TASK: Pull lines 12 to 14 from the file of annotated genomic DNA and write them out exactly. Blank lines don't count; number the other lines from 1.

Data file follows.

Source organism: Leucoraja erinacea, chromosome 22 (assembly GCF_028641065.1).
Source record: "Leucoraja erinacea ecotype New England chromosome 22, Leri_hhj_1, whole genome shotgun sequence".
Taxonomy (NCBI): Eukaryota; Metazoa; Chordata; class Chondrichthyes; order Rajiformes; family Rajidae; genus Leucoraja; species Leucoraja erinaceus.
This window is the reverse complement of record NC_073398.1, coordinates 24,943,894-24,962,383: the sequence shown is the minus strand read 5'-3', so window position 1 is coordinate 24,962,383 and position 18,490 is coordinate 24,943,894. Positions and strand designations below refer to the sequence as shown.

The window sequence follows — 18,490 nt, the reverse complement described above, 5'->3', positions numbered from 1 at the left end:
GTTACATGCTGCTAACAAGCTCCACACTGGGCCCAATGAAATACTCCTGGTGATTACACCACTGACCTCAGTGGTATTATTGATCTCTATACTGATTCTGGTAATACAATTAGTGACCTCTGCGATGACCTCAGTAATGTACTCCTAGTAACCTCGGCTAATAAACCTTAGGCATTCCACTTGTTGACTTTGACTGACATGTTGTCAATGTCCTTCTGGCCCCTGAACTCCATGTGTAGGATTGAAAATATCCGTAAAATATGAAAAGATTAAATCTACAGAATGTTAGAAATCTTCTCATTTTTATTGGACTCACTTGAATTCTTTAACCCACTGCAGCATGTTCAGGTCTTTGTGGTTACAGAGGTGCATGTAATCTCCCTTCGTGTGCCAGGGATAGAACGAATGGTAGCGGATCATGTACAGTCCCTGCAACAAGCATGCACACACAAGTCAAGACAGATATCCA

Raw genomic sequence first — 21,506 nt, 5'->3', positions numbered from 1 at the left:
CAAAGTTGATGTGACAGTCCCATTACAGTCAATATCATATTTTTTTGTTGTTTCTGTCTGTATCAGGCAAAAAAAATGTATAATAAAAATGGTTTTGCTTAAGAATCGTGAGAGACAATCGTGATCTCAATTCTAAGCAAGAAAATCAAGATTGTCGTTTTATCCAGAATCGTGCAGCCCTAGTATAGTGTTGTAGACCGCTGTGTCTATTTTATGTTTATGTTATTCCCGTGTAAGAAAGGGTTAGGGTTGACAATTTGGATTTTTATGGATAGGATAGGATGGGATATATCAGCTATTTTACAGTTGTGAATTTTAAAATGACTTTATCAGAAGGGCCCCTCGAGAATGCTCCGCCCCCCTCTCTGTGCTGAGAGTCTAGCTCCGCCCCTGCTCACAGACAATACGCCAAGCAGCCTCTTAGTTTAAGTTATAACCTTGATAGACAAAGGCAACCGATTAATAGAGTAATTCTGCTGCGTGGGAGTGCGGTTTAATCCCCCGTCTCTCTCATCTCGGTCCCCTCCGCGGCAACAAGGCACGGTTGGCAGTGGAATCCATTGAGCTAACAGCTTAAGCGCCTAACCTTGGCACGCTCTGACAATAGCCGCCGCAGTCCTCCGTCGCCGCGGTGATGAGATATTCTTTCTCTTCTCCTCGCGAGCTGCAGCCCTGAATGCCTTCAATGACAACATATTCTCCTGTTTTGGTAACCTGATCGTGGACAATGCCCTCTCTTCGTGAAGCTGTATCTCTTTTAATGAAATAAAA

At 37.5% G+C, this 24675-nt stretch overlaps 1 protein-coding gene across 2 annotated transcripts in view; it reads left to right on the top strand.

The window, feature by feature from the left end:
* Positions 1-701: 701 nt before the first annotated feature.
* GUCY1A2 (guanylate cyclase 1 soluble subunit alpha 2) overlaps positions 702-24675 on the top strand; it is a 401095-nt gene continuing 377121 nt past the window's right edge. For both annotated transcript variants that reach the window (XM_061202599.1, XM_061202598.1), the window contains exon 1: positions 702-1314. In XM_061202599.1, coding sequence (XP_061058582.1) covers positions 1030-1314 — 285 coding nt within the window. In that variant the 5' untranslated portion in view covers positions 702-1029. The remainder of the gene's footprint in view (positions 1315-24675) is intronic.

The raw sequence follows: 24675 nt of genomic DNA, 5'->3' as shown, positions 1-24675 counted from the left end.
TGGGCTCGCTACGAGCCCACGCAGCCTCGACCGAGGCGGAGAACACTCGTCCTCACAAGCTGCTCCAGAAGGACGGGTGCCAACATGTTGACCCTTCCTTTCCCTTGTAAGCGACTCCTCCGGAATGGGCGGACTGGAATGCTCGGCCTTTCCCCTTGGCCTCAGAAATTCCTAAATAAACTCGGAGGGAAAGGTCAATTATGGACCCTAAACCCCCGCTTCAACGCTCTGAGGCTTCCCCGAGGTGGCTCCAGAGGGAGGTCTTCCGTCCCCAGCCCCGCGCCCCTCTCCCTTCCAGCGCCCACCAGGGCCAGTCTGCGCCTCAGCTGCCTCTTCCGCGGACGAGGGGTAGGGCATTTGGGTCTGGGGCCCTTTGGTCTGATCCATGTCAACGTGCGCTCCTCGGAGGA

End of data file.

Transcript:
* GUCY1A2 (guanylate cyclase 1 soluble subunit alpha 2) overlaps positions 702-24675 on the top strand; it is a 401095-nt gene continuing 377121 nt past the window's right edge. For both annotated transcript variants that reach the window (XM_061202599.1, XM_061202598.1), the window contains exon 1: positions 702-1314. In XM_061202599.1, coding sequence (XP_061058582.1) covers positions 1030-1314 — 285 coding nt within the window. In that variant the 5' untranslated portion in view covers positions 702-1029. The remainder of the gene's footprint in view (positions 1315-24675) is intronic.

The raw sequence follows: 24675 nt of genomic DNA, 5'->3' as shown, positions 1-24675 counted from the left end.
TGGGCTCGCTACGAGCCCACGCAGCCTCGACCGAGGCGGAGAACACTCGTCCTCACAAGCTGCTCCAGAAGGACGGGTGCCAACATGTTGACCCTTCCTTTCCCTTGTAAGCGACTCCTCCGGAATGGGCGGACTGGAATGCTCGGCCTTTCCCCTTGGCCTCAGAAATTCCTAAATAAACTCGGAGGGAAAGGTCAATTATGGACCCTAAACCCCCGCTTCAACGCTCTGAGGCTTCCCCGAGGTGGCTCCAGAGGGAGGTCTTCCGTCCCCAGCCCCGCGCCCCTCTCCCTTCCAGCGCCCACCAGGGCCAGTCTGCGCCTCAGCTGCCTCTTCCGCGGACGAGGGGTAGGGCATTTGGGTCTGGGGCCCTTTGGTCTGATCCATGTCAACGTGCGCTCCTCGGAGGA